Michael Bierut (@MichaelBierut) is one of today’s most renowned and respected graphic designers. Since 1990, he has been a Partner at Pentagram, where he works with clients like MIT Media Lab, American Airlines, and the New York Jets. In addition to his work at Pentagram, he is a Senior Critic in Graphic Design at the Yale School of Art and co-founded the online publication Design Observer, where he writes about design and creative culture.

Together we discuss Michael’s feelings in becoming a business owner, how he divides work duties with his team, the clunky process of learning business skills as a young designer, and the exhaustive routines which power his morning. We also learn the 19-syllable-order Starbucks order he buys each working day, and how long it takes him to run 3 miles.

Read more about Michael via his lengthy biography on Pentagram’s website

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Show Notes & Links

  • Pentagram’s New York Office, and its library, where we recorded this episode
    Michael Bierut in the Pentagram Library

    Michael Bierut in the Pentagram Library

  • Michael [still] thinks of himself as a “working graphic designer”
  • Michael’s previous — and only — employers were Massimo & Lella Vignelli
  • As a young designer, he “never spent a minute lying in bed wondering if a client was going to pay an invoice.”
  • Michael writes his own proposals; there is no “behemoth” behind the scenes

“I thought I was ready to be a business owner, but I really didn't know much about it.”

—Michael Bierut

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  • Pentagram Partners “really like to do the work.”
  • Michael currently works with 6 designers, 2 project managers, and 2 interns.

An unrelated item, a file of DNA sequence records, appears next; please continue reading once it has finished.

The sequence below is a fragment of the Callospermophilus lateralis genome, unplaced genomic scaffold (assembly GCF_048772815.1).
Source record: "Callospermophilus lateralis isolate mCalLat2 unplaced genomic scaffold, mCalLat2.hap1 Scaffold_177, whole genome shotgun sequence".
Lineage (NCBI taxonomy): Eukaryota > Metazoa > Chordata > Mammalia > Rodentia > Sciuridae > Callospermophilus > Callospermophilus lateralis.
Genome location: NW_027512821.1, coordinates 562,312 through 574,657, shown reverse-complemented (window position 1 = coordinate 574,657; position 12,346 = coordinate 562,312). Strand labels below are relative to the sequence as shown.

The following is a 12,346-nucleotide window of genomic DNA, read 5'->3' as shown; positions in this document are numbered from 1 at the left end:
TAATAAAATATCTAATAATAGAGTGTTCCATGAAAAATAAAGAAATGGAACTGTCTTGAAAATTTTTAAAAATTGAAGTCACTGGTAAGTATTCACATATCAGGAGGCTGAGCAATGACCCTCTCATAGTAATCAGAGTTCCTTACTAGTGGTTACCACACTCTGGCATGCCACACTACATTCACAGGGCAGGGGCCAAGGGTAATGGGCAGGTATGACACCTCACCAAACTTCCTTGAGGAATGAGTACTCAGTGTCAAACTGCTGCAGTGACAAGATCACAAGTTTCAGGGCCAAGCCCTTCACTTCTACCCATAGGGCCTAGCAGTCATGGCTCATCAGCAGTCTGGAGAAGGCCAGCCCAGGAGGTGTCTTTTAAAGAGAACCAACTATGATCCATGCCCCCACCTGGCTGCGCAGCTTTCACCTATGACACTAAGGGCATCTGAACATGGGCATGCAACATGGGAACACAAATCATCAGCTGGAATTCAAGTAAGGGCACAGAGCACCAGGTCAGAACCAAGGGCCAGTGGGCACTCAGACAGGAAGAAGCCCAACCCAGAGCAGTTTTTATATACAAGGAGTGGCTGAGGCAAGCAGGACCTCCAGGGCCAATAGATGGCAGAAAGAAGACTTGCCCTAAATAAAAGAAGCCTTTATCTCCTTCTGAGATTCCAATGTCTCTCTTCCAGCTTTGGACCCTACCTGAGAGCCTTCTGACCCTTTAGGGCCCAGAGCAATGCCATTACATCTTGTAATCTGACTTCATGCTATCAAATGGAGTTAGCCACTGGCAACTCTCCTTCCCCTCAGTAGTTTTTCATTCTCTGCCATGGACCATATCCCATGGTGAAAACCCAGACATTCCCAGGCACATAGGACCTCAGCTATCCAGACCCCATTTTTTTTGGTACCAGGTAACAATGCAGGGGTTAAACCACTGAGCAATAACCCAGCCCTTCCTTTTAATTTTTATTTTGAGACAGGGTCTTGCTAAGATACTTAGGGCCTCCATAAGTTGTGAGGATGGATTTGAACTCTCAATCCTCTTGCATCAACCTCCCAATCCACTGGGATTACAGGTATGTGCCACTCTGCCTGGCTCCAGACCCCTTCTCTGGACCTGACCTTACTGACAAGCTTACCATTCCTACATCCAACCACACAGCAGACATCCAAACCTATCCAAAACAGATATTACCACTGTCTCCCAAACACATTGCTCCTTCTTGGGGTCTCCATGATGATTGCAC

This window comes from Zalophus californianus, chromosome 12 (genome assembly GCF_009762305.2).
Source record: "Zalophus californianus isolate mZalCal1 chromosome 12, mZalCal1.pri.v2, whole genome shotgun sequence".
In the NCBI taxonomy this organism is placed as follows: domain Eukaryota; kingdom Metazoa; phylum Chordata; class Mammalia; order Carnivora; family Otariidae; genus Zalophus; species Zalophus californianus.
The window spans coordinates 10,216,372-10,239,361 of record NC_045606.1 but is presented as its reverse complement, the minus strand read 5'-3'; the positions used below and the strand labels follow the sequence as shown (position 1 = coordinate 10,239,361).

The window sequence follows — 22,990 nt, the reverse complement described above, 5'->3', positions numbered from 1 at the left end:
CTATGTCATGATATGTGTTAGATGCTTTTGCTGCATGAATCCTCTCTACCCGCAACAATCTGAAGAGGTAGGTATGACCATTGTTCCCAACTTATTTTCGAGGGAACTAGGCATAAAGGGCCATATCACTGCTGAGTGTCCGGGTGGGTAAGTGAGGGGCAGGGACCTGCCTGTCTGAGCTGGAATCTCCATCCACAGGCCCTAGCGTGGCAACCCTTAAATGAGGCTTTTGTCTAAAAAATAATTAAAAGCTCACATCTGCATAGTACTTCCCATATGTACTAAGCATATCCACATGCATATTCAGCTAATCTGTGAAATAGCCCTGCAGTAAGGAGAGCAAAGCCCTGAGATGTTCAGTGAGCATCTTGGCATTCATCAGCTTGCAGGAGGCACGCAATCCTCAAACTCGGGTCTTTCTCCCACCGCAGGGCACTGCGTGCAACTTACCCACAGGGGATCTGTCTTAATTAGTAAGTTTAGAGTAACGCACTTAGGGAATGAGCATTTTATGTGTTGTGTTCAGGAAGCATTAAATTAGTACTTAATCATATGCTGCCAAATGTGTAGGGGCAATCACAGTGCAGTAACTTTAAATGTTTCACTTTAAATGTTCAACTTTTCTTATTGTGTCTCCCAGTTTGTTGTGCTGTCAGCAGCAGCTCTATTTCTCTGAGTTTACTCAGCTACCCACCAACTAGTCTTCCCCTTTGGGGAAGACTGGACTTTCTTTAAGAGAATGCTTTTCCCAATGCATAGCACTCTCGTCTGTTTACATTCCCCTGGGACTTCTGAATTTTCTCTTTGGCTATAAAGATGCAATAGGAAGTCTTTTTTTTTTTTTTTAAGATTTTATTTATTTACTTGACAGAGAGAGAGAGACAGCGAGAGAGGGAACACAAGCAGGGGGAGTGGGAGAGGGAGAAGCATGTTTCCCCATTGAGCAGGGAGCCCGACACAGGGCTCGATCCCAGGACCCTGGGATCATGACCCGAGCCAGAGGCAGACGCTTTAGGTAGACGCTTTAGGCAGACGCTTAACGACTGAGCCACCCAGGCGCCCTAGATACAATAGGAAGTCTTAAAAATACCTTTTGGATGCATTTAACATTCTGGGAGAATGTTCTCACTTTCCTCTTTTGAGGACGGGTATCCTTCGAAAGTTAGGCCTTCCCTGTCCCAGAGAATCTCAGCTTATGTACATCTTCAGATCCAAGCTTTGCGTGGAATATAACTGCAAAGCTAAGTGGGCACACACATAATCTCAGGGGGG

“If you want to go fast, go alone. If you want to go far, go together.”

—African proverb

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“The world we live in was created by people no smarter than us.”

—Steve Jobs

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“Designers are actors playing a part. We have to learn about X and show the world X.”

—Michael Bierut

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“The time I invest in proposals is always intense and personal.”

—Michael Bierut

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  • Oversee a single designer, bring on a second only if you need it
  • Keep your pitches/responses to briefs short but purposeful. Don’t participate in theatrics.
  • Ponder a problem during your morning run. Solve it during that time.


  • Wake up early (5:15a–5:35a)
  • Jog 3 miles every morning
  • Use vacations as a time to focus on a particular project
  • Build writing into your routine. Chunk it down and don’t give yourself a chance to escape.

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About the author: Prescott Perez-Fox

Prescott Perez-Fox is a graphic designer, brand developer, and educator with 18+ years experience in branding, packaging, graphic design, and web design. He runs The Busy Creator.

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